Now let’s concentrate on the obstacles. You should become aware of what is really stopping you from doing physical exercise. If you begin to realise that you are not capable of attending a gymnasium regularly, you might notice for example that the problem consists in your feeling observed by others. If this makes you feel uncomfortable, you can get around the problem by choosing an activity that will not bring you into close contact with other people. For example, you might decide on running or cycling. Once you have decided on a sport that suits your needs and style, the next thing to do is to adopt short-term strategies. Again, for example, if you attend a gymnasium and follow a training/workout schedule that will last for a few months, there is nothing to say you can’t introduce a variation in the programme to suit your own requirements and mood of the moment. Planning is an indispensable factor, but it is just as important to pay heed to your own sensations, how your body feels and what your mind is telling you.

Don’t get frightened or put off when you run into obstacles and difficulties. You should rather make it a point to recognise what the impediment is and cope with it in a better way. Sometimes the best solution is step back a moment and review your strategies. Don’t feel too guilty when you miss a training session out of laziness or for any other reason. At such times you should reflect on what you’ve gained so far, thinking about the improvements you have made and planning new ways to make further progress. Feeling down doesn’t help at all and very often leads to giving up completely. Think of all the progress you’ve made and don’t act in a way that will lead to your losing its effect.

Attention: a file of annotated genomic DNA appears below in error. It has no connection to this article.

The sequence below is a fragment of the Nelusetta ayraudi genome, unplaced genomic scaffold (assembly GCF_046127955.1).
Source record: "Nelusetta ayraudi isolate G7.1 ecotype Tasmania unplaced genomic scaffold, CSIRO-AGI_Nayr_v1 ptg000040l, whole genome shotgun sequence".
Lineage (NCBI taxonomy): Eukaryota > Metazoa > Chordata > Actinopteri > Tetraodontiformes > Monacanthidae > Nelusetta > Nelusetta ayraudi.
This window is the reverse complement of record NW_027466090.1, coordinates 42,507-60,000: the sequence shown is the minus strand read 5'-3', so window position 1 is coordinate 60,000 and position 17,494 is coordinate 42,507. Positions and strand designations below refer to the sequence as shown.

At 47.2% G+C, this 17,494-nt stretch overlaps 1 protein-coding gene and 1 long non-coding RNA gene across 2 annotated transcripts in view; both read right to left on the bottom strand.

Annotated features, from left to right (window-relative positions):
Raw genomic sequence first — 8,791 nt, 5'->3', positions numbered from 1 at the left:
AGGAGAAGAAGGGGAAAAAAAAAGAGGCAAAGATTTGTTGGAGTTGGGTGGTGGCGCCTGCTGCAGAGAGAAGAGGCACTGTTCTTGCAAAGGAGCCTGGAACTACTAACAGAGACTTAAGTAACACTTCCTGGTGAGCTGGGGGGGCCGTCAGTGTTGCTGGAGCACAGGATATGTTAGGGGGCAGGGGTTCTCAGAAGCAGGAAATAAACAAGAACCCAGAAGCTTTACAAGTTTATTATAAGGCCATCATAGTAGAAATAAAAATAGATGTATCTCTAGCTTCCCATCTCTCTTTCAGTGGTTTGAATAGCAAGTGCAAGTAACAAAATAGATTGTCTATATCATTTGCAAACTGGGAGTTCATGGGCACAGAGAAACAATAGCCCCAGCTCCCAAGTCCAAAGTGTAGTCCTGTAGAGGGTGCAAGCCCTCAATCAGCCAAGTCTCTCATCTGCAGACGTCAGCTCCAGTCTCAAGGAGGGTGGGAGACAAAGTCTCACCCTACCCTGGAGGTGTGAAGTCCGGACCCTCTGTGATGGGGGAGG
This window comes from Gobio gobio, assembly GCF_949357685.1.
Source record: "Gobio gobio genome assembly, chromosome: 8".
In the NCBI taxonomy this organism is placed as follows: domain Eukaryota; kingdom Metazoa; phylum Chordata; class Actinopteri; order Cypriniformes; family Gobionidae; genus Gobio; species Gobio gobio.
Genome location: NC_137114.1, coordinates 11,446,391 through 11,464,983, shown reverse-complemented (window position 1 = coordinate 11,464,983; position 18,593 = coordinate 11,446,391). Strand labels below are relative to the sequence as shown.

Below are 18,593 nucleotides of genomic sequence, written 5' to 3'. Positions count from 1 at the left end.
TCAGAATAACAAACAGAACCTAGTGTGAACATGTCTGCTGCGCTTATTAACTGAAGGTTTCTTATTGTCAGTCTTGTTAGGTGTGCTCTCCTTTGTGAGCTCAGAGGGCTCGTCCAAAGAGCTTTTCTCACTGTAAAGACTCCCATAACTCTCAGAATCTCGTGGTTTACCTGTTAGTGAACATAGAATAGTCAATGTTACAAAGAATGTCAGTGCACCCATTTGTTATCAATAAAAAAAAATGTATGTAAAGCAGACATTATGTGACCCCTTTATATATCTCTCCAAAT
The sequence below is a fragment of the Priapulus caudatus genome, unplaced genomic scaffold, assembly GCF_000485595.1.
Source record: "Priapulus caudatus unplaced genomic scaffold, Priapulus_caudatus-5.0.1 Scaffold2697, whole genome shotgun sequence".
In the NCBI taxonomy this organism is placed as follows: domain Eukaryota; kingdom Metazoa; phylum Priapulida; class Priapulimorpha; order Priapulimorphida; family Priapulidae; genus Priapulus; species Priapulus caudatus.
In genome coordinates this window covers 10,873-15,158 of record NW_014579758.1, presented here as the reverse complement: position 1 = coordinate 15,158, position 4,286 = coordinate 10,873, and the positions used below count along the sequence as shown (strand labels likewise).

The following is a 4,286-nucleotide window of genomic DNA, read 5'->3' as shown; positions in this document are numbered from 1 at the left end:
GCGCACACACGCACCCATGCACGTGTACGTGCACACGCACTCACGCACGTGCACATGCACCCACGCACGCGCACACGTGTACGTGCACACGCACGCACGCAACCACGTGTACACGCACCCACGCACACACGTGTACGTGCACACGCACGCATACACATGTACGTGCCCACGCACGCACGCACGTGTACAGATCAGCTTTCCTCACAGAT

Doing physical exercise on a regular basis will allow you to experience new pleasant stimuli such as the contact with nature and the reinforcing of your body. It will offer you an opportunity to perceive the positive changes that are occurring in your organism. The increase of your heartbeat, the frequency of your breathing and sweating will no longer be associated with anxiety while you’re doing sport, but will merely be the result of pleasant changes in your body. In this way, a sort of deconditioning may occur in time: certain physical stimuli that formerly triggered a sense of fear and were associated with a situation of danger, thereby increasing the vicious circle of anxiety and panic attacks, will now be associated with pleasant or neutral situations and will consequently no longer scare you.

Sport also produces a wonderful effect on one’s self-esteem (see glossary). Those who suffer from anxiety problems tend to present a low level of self-esteem but doing physical exercise - and that includes even light exercises practised in moderation - can help to obtain an improvement in this sense. Doing something for yourself means that you feel that you’re important enough to obtain the satisfaction you are seeking by doing just that.